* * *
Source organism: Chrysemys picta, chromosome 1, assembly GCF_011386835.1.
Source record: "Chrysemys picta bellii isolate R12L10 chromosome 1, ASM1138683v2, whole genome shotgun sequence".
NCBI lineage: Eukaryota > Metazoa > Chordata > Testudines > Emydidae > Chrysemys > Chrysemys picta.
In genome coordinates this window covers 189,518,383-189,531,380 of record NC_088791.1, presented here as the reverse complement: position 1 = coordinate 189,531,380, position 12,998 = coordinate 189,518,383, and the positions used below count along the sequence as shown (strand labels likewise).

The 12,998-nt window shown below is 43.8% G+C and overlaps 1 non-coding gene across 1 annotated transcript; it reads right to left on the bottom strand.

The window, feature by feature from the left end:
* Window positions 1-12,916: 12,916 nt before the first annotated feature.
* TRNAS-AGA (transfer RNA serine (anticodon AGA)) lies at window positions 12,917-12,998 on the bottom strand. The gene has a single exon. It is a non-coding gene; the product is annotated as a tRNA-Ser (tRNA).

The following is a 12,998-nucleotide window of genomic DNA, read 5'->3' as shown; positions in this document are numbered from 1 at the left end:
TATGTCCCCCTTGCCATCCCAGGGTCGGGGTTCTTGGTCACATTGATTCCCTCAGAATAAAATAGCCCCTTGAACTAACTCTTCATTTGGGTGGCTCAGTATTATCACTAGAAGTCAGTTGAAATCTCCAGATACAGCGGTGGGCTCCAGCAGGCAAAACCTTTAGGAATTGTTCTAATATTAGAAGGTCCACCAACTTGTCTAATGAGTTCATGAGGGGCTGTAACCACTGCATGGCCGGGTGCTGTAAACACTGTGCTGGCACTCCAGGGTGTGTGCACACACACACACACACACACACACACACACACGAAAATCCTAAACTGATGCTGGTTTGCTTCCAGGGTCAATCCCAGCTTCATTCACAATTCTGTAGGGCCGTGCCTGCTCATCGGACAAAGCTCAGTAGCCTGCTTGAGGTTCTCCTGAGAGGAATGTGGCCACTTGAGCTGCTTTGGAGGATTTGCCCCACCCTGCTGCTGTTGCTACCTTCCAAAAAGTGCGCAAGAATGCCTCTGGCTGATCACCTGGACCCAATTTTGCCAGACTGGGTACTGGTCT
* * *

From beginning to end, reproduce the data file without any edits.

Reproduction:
Source organism: Chrysemys picta, chromosome 1, assembly GCF_011386835.1.
Source record: "Chrysemys picta bellii isolate R12L10 chromosome 1, ASM1138683v2, whole genome shotgun sequence".
NCBI lineage: Eukaryota > Metazoa > Chordata > Testudines > Emydidae > Chrysemys > Chrysemys picta.
In genome coordinates this window covers 189,518,383-189,531,380 of record NC_088791.1, presented here as the reverse complement: position 1 = coordinate 189,531,380, position 12,998 = coordinate 189,518,383, and the positions used below count along the sequence as shown (strand labels likewise).

The 12,998-nt window shown below is 43.8% G+C and overlaps 1 non-coding gene across 1 annotated transcript; it reads right to left on the bottom strand.

The window, feature by feature from the left end:
* Window positions 1-12,916: 12,916 nt before the first annotated feature.
* TRNAS-AGA (transfer RNA serine (anticodon AGA)) lies at window positions 12,917-12,998 on the bottom strand. The gene has a single exon. It is a non-coding gene; the product is annotated as a tRNA-Ser (tRNA).

The following is a 12,998-nucleotide window of genomic DNA, read 5'->3' as shown; positions in this document are numbered from 1 at the left end:
TATGTCCCCCTTGCCATCCCAGGGTCGGGGTTCTTGGTCACATTGATTCCCTCAGAATAAAATAGCCCCTTGAACTAACTCTTCATTTGGGTGGCTCAGTATTATCACTAGAAGTCAGTTGAAATCTCCAGATACAGCGGTGGGCTCCAGCAGGCAAAACCTTTAGGAATTGTTCTAATATTAGAAGGTCCACCAACTTGTCTAATGAGTTCATGAGGGGCTGTAACCACTGCATGGCCGGGTGCTGTAAACACTGTGCTGGCACTCCAGGGTGTGTGCACACACACACACACACACACACACACACACACGAAAATCCTAAACTGATGCTGGTTTGCTTCCAGGGTCAATCCCAGCTTCATTCACAATTCTGTAGGGCCGTGCCTGCTCATCGGACAAAGCTCAGTAGCCTGCTTGAGGTTCTCCTGAGAGGAATGTGGCCACTTGAGCTGCTTTGGAGGATTTGCCCCACCCTGCTGCTGTTGCTACCTTCCAAAAAGTGCGCAAGAATGCCTCTGGCTGATCACCTGGACCCAATTTTGCCAGACTGGGTACTGGTCT